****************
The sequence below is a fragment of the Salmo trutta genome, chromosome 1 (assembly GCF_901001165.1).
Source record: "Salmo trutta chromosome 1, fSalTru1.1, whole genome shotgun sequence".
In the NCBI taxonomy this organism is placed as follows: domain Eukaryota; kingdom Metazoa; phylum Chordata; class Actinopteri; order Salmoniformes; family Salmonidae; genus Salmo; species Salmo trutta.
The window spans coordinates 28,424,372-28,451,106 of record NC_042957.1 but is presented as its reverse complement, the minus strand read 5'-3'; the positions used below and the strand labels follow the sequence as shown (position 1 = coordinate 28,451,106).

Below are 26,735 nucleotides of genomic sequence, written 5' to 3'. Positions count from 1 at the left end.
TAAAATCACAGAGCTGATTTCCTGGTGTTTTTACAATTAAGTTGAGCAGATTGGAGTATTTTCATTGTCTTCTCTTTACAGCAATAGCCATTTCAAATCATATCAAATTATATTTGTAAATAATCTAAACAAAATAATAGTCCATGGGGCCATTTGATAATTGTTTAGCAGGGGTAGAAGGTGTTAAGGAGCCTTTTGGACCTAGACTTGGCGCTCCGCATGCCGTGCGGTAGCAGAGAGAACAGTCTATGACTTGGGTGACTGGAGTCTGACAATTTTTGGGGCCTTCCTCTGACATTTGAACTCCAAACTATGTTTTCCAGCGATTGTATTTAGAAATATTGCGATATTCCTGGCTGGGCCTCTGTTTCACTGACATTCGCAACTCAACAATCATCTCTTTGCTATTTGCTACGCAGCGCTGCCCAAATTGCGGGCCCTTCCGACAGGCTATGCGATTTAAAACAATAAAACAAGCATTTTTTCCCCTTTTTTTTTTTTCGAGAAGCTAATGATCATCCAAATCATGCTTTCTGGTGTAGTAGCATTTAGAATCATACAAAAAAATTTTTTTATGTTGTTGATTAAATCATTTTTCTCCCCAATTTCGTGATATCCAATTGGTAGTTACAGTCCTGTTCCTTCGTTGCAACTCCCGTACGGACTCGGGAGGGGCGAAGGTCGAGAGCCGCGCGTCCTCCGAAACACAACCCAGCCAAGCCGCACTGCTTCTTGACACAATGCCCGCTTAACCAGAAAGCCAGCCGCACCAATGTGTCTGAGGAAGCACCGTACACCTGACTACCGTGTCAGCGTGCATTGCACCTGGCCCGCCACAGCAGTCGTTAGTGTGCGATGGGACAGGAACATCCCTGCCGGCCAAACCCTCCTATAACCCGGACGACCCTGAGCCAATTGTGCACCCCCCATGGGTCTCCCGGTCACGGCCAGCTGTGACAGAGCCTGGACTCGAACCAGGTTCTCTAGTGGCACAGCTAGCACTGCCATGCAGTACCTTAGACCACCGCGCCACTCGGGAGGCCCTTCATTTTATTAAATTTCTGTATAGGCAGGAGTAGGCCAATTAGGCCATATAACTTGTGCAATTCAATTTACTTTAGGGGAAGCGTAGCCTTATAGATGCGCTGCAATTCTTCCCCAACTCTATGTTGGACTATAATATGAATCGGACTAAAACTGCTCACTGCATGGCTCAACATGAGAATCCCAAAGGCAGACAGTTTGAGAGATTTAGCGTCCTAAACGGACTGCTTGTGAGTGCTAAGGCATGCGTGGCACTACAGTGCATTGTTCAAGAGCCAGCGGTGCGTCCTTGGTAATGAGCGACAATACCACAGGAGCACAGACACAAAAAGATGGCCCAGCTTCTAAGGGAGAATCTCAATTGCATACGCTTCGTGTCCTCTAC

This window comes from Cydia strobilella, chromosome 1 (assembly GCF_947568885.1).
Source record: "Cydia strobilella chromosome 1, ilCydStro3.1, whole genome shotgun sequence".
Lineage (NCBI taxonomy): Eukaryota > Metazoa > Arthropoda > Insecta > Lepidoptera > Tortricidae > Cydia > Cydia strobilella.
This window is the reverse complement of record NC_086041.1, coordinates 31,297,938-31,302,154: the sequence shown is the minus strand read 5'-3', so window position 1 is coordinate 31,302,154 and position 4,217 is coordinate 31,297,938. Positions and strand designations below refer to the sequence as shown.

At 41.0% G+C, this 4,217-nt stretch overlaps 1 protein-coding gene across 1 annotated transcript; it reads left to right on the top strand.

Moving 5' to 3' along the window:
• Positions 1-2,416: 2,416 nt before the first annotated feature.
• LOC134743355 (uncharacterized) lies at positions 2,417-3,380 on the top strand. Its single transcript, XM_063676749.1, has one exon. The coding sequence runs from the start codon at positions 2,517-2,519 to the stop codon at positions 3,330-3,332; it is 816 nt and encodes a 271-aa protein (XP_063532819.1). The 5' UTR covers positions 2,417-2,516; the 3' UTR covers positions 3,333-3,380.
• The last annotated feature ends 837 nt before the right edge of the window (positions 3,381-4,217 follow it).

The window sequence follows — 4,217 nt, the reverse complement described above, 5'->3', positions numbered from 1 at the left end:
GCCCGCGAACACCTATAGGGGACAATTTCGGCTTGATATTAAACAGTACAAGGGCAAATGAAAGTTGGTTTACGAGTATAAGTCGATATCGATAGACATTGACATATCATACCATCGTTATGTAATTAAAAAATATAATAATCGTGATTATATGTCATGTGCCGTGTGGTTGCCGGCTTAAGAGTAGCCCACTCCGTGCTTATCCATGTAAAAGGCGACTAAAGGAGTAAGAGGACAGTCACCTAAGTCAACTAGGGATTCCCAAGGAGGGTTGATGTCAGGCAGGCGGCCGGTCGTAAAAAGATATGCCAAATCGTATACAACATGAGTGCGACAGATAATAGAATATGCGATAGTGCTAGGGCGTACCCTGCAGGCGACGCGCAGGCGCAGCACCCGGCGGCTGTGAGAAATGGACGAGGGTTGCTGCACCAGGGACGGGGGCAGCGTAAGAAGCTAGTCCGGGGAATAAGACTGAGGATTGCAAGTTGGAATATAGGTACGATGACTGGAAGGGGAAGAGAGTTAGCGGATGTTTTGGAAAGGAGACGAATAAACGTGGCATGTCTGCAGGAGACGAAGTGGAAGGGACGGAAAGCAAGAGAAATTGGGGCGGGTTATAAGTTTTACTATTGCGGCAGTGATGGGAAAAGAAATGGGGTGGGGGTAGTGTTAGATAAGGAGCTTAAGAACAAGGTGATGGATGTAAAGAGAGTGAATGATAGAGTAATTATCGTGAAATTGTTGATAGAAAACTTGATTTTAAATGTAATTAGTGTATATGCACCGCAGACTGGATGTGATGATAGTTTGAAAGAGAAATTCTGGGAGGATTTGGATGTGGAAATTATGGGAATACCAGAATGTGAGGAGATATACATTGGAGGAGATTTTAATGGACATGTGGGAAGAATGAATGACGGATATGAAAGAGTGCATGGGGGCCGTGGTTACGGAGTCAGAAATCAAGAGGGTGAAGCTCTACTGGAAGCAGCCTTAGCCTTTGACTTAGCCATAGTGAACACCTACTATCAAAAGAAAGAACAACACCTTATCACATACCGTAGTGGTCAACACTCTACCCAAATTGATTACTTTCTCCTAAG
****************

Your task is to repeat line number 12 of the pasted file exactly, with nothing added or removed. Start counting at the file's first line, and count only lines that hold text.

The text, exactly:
Moving 5' to 3' along the window: